#3 - Metroid Fusion
Chosen by: FreezingInferno, Pixel Crusher, computercat, Miller, Crono Maniac, Master of AFTER, Rhete, Carmichael Micaalus, Remnant, Irish

FreezingInferno - God. Picking between the Metroid games on Game Boy is like choosing a favorite child. A decision had to be made. It's gotta be Metroid Fusion. Yeah, maybe it's "linear" but that don't mean a goddamn thing. It's less linear than this game's supposed prequel, Other M... and I'm just going to stop right there regarding that game. Why Fusion? Well, I still like NES Metroid so Zero Mission doesn't "do it" for me. Metroid II has great atmosphere and is spooky, but Fusion manages to do it just as well while being a bit better. That SA-X, man. It borders on survival horror when you're trying to stay out of sight from this evil you that can kill you in all of three shots. So much more effective of an "evil you" than Dark Samus from the Prime games. Sorry, Retro. God, Fusion is so good though. Give us Metroid V already. And don't make it like... that game.

Pixel Crusher - While it certainly wasn't nowhere as good as Super Metroid, it was close to it. It was filled with those tense and scary moments and that superb atmosphere that made me fall in love with the series since Super Metroid. I was always crying inside in fear everytime SA-X chased after me.

computercat - Despite being linear and being told where to go, it did tell a decent story, had challenge, and had a great atmosphere to it.

Miller - When I played it the first time I didn't like how linear it was, which is a feeling that still lingers to this day. What do I like about it? Basically everything else (and these days I even like the linearity).

Crono Maniac - What a neat direction to take the series -- rather than focusing on exploration and power-up collection like every other Metroid-like, Fusion abandons it almost entirely and doubles down on tense atmosphere and robust challenge. The SA-X encounters are legitimately brilliant and the coolest part of the whole game, and the story is genuinely engaging, even if it relies more on text boxes and cutscenes than its predecessors. I also love how far it goes to avoid video gamey abstractions, giving logical in-game explanations for things previous entries took for granted, like health pickups and weapon upgrades. The ending is kinda lame, and getting 100% is an absolute drag (I've only bothered once), but this is still a rock-solid game that stands tall in the GBA library.

Master of AFTER - Okay, let's just strip away all the baggage of the Metroid games surrounding this one for a moment. No, it doesn't quite live up to the shining legacy of Super Metroid, and yes, it may have played a role in the creation of the wretched, stinking pool of pissvomit that is Other M. Also, no, you couldn't play as Zero Suit Samus in this one. Stop asking. All that put aside, 'Fusion' stands on its own as an excellent entry in one of Nintendo's all-time greatest franchises. The switch to a more linear style of progression refocused the game on action and gave Samus's mission a sense of urgency that's largely absent from other installments in the series.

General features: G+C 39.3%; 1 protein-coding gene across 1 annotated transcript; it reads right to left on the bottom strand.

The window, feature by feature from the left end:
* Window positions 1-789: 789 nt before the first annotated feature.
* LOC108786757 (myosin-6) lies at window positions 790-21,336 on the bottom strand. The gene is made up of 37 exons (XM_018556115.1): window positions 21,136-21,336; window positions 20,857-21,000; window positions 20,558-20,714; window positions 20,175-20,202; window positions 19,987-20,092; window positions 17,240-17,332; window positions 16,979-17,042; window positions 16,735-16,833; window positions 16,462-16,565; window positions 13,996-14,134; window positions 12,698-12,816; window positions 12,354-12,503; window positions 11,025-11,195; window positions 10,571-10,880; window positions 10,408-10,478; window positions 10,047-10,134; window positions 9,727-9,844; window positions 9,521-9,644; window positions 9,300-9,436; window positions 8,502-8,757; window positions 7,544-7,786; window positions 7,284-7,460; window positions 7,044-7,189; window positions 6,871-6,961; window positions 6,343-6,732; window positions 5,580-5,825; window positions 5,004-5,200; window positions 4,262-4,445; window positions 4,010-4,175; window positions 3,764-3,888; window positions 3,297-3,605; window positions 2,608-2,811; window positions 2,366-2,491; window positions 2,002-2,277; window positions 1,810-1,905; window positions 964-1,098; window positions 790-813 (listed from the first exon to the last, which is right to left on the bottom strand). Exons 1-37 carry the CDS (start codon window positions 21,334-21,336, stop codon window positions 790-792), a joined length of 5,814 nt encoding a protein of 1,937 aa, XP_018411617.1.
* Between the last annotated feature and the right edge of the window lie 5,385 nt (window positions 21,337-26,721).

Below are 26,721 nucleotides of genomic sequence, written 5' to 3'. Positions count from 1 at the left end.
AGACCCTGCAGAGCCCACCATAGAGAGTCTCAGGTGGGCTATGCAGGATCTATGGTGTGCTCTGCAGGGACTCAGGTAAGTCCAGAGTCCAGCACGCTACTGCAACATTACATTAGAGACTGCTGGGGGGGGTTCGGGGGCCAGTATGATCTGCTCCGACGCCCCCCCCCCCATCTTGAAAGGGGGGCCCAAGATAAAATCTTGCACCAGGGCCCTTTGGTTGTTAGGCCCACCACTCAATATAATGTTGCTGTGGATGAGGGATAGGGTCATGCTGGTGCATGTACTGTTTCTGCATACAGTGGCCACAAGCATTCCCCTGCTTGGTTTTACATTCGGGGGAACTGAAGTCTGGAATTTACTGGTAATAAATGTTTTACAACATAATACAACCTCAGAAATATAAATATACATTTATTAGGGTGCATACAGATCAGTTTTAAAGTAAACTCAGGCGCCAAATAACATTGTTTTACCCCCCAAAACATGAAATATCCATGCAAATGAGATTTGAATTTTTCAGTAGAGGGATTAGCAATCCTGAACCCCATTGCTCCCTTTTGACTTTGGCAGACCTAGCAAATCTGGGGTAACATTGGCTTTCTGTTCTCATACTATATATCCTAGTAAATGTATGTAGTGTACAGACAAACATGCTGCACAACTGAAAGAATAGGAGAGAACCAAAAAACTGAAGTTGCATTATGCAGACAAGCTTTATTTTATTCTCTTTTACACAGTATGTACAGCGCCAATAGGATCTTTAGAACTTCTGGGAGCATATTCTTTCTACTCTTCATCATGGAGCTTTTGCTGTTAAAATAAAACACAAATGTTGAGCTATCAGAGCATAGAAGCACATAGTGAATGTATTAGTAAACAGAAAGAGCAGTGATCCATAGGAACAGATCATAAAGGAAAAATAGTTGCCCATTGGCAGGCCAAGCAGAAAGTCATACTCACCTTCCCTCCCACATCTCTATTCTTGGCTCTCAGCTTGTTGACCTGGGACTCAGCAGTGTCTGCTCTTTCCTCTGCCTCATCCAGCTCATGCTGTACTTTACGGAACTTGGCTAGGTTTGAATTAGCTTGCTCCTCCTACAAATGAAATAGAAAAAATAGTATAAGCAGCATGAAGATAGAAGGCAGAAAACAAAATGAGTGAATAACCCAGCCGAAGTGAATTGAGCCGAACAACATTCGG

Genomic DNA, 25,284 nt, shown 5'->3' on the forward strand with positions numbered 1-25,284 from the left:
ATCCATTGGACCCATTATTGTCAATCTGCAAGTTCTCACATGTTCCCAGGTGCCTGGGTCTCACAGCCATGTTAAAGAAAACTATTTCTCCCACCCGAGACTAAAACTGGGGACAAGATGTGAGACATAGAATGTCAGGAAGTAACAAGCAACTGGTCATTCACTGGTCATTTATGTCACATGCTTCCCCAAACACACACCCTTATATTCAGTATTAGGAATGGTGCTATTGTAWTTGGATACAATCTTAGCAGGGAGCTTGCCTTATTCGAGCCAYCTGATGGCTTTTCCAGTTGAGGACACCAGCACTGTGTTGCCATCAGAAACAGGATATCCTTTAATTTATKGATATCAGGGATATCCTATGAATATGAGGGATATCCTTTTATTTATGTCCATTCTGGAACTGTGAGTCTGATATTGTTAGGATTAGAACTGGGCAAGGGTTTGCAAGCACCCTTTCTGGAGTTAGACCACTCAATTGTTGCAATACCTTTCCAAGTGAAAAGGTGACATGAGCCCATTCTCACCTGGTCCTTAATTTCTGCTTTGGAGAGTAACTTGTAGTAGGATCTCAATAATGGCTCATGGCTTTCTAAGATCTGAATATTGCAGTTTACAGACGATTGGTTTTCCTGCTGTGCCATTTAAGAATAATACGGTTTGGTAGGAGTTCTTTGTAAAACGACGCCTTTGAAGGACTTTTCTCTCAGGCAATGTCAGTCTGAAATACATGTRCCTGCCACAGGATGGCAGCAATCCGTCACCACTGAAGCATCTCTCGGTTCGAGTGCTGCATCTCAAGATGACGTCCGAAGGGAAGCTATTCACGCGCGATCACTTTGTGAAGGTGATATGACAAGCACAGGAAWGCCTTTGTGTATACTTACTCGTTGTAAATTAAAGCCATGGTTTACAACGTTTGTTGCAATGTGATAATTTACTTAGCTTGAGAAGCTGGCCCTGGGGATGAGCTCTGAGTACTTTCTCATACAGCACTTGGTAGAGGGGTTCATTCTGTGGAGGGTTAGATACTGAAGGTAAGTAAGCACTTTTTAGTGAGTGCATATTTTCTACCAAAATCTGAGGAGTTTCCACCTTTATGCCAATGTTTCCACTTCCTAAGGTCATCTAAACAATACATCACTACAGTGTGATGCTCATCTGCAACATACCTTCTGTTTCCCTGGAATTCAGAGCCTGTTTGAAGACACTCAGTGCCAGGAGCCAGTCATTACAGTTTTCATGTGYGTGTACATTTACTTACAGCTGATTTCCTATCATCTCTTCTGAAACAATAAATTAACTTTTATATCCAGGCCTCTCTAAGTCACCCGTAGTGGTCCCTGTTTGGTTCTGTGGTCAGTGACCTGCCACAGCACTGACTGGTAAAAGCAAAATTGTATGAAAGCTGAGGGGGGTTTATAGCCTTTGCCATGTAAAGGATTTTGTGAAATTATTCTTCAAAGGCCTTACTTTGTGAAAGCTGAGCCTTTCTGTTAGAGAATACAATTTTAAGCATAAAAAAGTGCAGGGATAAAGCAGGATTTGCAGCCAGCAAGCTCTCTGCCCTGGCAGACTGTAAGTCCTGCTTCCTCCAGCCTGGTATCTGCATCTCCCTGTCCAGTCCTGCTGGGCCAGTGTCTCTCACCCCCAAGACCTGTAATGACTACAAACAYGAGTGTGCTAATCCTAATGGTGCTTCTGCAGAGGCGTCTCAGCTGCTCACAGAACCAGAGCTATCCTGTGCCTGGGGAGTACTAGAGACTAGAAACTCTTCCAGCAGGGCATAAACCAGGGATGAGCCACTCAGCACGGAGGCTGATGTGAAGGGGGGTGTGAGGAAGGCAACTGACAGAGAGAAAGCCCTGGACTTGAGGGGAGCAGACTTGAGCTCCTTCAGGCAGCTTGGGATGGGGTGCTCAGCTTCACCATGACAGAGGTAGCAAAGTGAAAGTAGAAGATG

As others have said, one of my favorite elements of MF (heh) had to be the SA-X. Constantly being pursued by an invincible killing machine gave the journey through the depths of the BSL station an omnipresent sense of foreboding and resulted in some of the game's most memorable moments. Nearly every encounter with the SA-X triggered an "Oh shit!" response that seldom failed to get my adrenaline pumping. Nemesis wishes he could be that frightening.

Rhete - I didn't really like this game the first time I played it, but a few years later gave it another shot and it clicked. As long as you don't go in expecting Super Metroid 2, and take the game on its own terms, it's pretty a fantastic action game. And for a 2-D game to be THIS GODDAMN SCARY FUCK YOU SA-X is also an amazing achievement.

Carmichael Micaalus - I honestly didn't mind the linear aspect of the game, 'though I prefer my Metroid games with less direct story. Some of the boss fights were a bitch, but it always felt good to beat them instead of felling like you just wasted a lot of time.

Remnant - I've long defended linear games, and this is the textbook example of linearity done right. Many cried foul at this game for lacking the strong exploration component that defined much of the Super Metroid experience.

I say that linearity allows the game designer to do certain things that non-linearity doesn't: in particular, pacing. The pacing in this game is skin-tight, which is good, because the movement and combat has been cranked up a bit from Super Metroid levels. Samus runs, jumps, and shoots faster, bringing this game closer to the sort of run and gun you might expect from a Mega Man game without at all losing what makes Metroid distinct. The bosses are fun and challenging, and the encounters with the SA-X, an extremely dangerous Samus doppleganger, are the highlights of the whole thing.